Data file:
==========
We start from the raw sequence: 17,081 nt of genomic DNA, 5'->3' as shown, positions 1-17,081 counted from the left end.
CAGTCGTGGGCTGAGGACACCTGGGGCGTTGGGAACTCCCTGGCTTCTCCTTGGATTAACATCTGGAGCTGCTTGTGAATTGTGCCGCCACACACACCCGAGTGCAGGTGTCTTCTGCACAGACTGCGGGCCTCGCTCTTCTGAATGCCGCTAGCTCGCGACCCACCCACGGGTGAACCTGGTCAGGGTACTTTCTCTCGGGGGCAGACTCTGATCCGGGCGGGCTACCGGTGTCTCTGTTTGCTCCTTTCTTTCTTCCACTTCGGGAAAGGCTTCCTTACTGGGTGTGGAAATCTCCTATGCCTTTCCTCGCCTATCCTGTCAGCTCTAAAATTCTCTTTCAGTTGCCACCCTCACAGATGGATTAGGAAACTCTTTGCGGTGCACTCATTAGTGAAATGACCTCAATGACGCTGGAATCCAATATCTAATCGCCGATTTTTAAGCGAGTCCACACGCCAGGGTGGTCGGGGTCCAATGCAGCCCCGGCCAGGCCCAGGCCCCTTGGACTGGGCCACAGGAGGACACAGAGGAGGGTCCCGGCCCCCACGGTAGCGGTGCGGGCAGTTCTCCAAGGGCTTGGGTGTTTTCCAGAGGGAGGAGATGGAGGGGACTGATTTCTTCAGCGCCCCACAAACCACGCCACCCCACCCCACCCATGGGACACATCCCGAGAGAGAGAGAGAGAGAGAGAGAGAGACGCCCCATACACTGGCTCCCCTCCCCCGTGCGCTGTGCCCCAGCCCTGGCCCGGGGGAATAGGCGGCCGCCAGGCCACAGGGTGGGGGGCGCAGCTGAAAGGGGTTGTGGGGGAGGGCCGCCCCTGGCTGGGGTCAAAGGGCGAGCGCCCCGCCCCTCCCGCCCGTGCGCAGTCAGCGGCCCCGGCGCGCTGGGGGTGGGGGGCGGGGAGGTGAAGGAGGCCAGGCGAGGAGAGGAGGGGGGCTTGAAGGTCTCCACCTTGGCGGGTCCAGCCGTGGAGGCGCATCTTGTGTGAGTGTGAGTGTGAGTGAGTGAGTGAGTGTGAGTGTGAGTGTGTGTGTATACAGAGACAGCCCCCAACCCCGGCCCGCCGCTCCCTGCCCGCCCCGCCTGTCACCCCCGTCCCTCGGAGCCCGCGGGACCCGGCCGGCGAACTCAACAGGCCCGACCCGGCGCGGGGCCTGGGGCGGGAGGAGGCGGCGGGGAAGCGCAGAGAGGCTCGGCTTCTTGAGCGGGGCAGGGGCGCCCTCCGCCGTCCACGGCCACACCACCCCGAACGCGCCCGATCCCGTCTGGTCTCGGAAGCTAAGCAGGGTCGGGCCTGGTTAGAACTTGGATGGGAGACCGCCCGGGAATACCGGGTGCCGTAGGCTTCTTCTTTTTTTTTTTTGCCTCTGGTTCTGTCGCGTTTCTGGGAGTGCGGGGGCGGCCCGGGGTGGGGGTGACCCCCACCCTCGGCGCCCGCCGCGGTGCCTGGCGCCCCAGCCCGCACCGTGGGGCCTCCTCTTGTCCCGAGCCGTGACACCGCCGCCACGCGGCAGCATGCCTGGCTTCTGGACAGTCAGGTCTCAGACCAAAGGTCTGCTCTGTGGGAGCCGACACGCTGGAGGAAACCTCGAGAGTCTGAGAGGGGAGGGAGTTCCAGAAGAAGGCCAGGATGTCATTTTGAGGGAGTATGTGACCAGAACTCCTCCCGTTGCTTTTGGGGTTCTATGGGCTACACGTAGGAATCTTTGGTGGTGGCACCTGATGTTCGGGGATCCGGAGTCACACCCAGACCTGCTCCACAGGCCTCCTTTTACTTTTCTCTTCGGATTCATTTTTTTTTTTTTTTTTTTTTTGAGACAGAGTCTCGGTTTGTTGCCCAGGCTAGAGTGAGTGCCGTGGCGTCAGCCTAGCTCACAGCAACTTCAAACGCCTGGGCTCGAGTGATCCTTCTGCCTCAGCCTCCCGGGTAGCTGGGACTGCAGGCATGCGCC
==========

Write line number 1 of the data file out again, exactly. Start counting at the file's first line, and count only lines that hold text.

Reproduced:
We start from the raw sequence: 17,081 nt of genomic DNA, 5'->3' as shown, positions 1-17,081 counted from the left end.